Patterns In Art And Nature Essay

"The words of our grandmothers and grandfathers have taught us Respect for the Web of Life and the interdependence of all things in the Universe. The stories passed down through oral traditions remind us that we are all connected." – Ancient Native American saying

"...I only went out for a walk and finally concluded to stay till sundown for going out, I found I was really going in" -- John Muir

I spend a lot of time contemplating Nature as I write in my journal, capture photographic images, or simply meditate without a pen or a camera. My goal is to discern my perceptions of what I sense in Nature. I find that the process of encountering and recording natural patterns requires me to move several times between my aesthetic right brain self, my spiritual Being, and my analytical left brain. For example, when I encounter a beautiful dawn, I first respond to the golden beauty of that first light as it casts its glow upon the cactus and mountains that surround me. I'm then struck by the wholeness of the experience as I wonder about the numerous interrelationships within the scene and how I fit. I am a part of all of this. And then I ask: "How does this happen?" as I capture the image in my camera's memory. Back and forth, I move from my aesthetic perception, on to the center of my soul, and then to my camera and my questions.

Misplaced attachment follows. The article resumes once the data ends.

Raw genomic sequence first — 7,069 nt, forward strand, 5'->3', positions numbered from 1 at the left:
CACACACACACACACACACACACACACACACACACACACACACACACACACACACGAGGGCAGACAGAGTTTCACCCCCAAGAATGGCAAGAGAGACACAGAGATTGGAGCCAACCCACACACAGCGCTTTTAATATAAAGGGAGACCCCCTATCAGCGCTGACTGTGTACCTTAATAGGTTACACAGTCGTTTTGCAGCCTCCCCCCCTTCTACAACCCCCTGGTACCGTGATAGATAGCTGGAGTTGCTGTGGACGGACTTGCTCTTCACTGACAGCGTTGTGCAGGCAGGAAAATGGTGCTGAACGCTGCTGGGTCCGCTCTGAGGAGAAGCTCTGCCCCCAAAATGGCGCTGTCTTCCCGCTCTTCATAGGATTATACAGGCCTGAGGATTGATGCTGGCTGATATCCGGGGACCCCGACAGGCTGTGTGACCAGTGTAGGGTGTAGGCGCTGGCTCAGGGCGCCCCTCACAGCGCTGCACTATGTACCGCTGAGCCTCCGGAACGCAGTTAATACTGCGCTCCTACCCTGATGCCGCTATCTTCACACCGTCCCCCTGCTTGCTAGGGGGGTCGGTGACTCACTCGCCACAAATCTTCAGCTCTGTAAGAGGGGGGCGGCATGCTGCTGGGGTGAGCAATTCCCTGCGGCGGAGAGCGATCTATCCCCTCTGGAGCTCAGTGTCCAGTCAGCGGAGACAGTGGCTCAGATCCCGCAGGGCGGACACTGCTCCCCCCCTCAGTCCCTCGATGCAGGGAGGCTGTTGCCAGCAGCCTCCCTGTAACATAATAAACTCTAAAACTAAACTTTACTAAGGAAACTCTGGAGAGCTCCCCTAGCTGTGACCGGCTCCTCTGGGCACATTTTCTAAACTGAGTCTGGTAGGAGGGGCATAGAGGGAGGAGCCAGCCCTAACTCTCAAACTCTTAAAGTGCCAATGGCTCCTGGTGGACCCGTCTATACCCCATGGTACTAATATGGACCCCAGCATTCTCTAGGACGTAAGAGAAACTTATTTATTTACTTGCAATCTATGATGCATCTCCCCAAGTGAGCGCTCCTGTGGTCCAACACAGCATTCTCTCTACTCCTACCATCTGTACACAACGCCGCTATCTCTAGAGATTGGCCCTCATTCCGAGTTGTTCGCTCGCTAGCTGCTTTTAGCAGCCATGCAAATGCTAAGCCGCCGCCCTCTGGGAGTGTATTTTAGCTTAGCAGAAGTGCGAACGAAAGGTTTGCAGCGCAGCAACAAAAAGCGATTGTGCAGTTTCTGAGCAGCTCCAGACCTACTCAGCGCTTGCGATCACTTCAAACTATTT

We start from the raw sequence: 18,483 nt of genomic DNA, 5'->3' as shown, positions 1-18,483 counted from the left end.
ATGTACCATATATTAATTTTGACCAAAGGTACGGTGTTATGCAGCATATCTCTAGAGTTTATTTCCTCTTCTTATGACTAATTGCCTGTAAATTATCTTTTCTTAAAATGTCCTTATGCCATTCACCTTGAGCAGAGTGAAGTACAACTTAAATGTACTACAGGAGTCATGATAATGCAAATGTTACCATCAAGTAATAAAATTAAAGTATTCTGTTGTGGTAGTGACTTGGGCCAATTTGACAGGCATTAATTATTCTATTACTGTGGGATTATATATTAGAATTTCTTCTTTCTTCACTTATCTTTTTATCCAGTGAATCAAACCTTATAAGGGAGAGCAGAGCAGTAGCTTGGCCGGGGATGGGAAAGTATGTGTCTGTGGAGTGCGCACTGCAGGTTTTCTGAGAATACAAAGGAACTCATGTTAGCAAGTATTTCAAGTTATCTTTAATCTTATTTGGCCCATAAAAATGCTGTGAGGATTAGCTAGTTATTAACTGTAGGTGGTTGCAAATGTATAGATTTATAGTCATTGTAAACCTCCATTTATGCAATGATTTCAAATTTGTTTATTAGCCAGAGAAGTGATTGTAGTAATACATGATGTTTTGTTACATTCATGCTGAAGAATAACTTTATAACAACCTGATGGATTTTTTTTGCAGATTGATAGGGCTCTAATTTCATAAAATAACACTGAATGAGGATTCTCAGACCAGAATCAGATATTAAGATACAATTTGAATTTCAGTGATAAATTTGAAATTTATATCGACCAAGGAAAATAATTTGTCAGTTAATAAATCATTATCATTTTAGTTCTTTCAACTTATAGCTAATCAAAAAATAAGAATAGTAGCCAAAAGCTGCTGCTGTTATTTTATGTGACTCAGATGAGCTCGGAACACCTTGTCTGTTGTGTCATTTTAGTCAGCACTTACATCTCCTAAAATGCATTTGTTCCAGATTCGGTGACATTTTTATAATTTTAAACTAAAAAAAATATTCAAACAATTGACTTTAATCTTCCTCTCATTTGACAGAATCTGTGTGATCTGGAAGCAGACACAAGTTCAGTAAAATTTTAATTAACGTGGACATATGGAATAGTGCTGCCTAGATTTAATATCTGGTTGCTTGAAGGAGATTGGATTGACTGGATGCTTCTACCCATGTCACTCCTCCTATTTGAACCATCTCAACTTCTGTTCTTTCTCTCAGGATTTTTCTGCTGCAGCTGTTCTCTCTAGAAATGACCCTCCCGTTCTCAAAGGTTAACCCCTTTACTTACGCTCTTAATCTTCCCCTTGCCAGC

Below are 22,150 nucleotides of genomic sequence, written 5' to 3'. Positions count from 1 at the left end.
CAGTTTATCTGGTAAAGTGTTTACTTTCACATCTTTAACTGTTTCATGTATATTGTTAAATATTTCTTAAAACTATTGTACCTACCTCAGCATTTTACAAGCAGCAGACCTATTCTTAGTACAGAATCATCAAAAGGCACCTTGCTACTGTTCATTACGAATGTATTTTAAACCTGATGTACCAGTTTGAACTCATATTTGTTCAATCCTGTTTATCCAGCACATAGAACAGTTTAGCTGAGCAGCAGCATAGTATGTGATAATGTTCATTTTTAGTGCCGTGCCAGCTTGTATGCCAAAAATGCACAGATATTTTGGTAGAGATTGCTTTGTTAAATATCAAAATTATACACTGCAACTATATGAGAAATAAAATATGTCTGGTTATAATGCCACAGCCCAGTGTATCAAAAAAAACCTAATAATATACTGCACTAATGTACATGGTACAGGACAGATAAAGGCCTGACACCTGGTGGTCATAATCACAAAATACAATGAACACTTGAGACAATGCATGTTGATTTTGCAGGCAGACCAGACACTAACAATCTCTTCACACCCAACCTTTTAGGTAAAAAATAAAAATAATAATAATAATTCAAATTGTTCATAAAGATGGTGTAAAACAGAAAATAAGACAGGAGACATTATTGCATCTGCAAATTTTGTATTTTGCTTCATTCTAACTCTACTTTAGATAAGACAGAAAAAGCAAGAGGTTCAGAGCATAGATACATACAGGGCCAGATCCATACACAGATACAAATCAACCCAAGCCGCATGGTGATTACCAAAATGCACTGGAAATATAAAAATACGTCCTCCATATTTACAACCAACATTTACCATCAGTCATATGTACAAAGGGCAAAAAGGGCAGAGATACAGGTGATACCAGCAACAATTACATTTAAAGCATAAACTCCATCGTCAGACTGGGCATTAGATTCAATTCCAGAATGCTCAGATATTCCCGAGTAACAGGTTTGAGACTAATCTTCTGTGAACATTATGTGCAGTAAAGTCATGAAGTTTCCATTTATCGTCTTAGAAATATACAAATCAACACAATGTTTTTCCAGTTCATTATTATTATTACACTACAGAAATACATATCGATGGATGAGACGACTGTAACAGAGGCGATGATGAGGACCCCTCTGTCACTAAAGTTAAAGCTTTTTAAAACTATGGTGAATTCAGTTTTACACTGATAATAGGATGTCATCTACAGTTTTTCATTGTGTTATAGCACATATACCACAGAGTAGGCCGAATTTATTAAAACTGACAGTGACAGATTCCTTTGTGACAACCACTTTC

Is this perception aesthetic? Is it spiritual? Or, is it science? Clearly to me, it is all three. And these three modes of perception, which I call the "Voices of Nature", are inseparable and interrelated in their grand chorus.

Nature's aesthetic voice communicates with our perceptual self - our physical senses of sight, smell, touch, hearing, and taste. It is beauty, form, and the dynamics of Nature's patterns. Nature's spiritual voice expresses the present moment as it communicates timelessness, sanctity and interrelationships amongst all things. Nature's logical voice communicates tangible facts about Nature's physical forces and how they come together to create form and process. It is our conceptual self that labels things and comes to logical conclusions.